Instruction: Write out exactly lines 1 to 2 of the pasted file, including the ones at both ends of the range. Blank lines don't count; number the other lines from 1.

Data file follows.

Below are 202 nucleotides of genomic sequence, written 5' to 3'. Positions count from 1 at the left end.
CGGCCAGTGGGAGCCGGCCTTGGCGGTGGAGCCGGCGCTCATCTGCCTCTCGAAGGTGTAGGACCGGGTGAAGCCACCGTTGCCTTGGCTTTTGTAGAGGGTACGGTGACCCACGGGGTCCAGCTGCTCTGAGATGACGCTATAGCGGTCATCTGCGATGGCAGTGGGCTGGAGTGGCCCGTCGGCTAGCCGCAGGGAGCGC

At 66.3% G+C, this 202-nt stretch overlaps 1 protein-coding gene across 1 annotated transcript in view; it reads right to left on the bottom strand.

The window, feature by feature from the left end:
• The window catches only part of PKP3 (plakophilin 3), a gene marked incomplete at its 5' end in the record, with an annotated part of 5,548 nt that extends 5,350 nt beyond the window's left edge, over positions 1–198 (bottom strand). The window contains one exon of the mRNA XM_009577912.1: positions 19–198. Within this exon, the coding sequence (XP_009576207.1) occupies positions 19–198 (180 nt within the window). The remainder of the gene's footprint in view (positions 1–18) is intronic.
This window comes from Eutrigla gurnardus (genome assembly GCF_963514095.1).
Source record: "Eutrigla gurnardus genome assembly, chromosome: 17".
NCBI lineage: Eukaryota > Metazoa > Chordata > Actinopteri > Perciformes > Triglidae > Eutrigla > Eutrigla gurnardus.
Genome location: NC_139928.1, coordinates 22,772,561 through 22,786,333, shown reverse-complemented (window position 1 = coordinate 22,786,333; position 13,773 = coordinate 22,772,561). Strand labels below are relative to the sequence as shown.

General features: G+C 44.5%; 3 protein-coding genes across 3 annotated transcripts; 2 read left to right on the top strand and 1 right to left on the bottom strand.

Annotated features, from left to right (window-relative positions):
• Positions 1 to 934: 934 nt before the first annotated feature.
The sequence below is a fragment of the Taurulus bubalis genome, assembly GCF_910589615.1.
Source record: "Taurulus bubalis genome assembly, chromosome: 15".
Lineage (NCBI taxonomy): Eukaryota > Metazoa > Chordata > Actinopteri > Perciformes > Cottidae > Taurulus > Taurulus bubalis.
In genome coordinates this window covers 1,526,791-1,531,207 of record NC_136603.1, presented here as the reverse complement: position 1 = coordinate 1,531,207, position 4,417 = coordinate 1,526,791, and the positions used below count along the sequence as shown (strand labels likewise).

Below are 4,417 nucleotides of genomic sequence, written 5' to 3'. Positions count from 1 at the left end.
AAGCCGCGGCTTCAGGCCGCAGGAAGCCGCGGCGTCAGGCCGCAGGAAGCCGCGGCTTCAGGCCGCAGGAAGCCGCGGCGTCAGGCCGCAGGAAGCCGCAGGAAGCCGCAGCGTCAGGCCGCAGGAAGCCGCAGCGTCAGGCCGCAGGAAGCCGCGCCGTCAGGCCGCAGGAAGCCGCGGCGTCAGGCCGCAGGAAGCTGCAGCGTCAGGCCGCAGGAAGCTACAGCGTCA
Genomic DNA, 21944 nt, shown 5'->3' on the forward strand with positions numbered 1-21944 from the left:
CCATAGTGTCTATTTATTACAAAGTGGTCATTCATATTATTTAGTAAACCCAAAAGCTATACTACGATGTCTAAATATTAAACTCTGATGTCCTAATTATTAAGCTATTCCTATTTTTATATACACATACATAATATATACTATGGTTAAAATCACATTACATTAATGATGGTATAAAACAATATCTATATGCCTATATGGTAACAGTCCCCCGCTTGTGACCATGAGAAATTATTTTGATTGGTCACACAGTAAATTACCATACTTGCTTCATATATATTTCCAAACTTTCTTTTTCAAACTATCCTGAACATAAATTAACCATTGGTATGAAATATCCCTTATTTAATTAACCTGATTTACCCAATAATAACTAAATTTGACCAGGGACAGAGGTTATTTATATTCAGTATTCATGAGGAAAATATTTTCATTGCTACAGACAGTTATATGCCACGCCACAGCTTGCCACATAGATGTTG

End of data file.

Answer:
Below are 202 nucleotides of genomic sequence, written 5' to 3'. Positions count from 1 at the left end.
CGGCCAGTGGGAGCCGGCCTTGGCGGTGGAGCCGGCGCTCATCTGCCTCTCGAAGGTGTAGGACCGGGTGAAGCCACCGTTGCCTTGGCTTTTGTAGAGGGTACGGTGACCCACGGGGTCCAGCTGCTCTGAGATGACGCTATAGCGGTCATCTGCGATGGCAGTGGGCTGGAGTGGCCCGTCGGCTAGCCGCAGGGAGCGC